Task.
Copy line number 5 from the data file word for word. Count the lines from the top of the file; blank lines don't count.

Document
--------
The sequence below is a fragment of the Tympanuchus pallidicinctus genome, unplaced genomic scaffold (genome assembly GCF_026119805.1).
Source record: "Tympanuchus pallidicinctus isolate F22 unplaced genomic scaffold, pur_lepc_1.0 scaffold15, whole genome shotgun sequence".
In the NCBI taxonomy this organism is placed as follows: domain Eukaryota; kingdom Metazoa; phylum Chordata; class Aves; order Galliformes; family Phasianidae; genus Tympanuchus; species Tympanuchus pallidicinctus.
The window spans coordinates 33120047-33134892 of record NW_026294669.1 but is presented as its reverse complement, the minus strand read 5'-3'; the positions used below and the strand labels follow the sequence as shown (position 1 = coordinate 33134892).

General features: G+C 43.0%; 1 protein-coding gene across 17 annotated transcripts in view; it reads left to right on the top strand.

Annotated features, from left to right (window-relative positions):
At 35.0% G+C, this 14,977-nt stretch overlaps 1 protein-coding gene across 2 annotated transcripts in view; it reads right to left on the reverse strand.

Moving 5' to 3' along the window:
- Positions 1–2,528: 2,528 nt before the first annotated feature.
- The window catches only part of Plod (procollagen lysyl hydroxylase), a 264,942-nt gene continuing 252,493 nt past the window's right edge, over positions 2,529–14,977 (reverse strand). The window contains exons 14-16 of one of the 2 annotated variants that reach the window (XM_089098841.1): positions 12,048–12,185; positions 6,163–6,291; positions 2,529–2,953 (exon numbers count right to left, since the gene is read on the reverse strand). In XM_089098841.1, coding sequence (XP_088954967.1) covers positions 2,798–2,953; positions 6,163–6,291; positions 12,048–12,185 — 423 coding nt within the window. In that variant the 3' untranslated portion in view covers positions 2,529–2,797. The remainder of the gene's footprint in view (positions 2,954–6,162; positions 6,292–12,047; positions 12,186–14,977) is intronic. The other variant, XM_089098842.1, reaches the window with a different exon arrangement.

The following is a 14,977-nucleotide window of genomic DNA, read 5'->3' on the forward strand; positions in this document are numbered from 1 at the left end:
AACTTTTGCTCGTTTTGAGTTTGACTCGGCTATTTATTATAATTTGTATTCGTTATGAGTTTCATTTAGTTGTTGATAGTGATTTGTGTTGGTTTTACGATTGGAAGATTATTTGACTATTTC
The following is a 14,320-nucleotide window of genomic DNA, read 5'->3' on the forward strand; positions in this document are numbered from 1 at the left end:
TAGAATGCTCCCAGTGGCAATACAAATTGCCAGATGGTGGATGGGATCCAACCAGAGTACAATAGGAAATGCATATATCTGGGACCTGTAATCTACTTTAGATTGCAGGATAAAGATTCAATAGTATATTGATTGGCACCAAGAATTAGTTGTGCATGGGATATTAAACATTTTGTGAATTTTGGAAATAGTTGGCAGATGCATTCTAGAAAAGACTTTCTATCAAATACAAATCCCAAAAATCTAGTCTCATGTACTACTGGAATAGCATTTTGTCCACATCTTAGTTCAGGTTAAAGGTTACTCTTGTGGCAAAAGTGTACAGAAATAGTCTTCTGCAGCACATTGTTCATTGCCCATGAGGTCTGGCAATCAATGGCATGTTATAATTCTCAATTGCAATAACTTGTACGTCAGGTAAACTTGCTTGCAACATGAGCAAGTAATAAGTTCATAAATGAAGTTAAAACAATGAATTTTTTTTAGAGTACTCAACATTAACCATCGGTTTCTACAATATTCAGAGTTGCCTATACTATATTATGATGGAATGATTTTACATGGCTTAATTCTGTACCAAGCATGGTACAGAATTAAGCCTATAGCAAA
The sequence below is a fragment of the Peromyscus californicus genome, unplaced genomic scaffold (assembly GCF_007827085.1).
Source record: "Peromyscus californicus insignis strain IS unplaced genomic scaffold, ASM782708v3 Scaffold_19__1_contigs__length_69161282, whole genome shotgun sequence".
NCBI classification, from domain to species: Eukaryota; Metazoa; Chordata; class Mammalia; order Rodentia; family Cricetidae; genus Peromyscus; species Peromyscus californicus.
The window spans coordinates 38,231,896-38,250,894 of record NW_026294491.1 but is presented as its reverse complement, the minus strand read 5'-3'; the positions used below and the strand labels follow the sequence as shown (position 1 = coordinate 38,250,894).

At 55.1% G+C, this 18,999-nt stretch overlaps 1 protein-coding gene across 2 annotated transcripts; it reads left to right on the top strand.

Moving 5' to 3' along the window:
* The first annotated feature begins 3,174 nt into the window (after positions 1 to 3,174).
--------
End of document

General features: G+C 43.0%; 1 protein-coding gene across 17 annotated transcripts in view; it reads left to right on the top strand.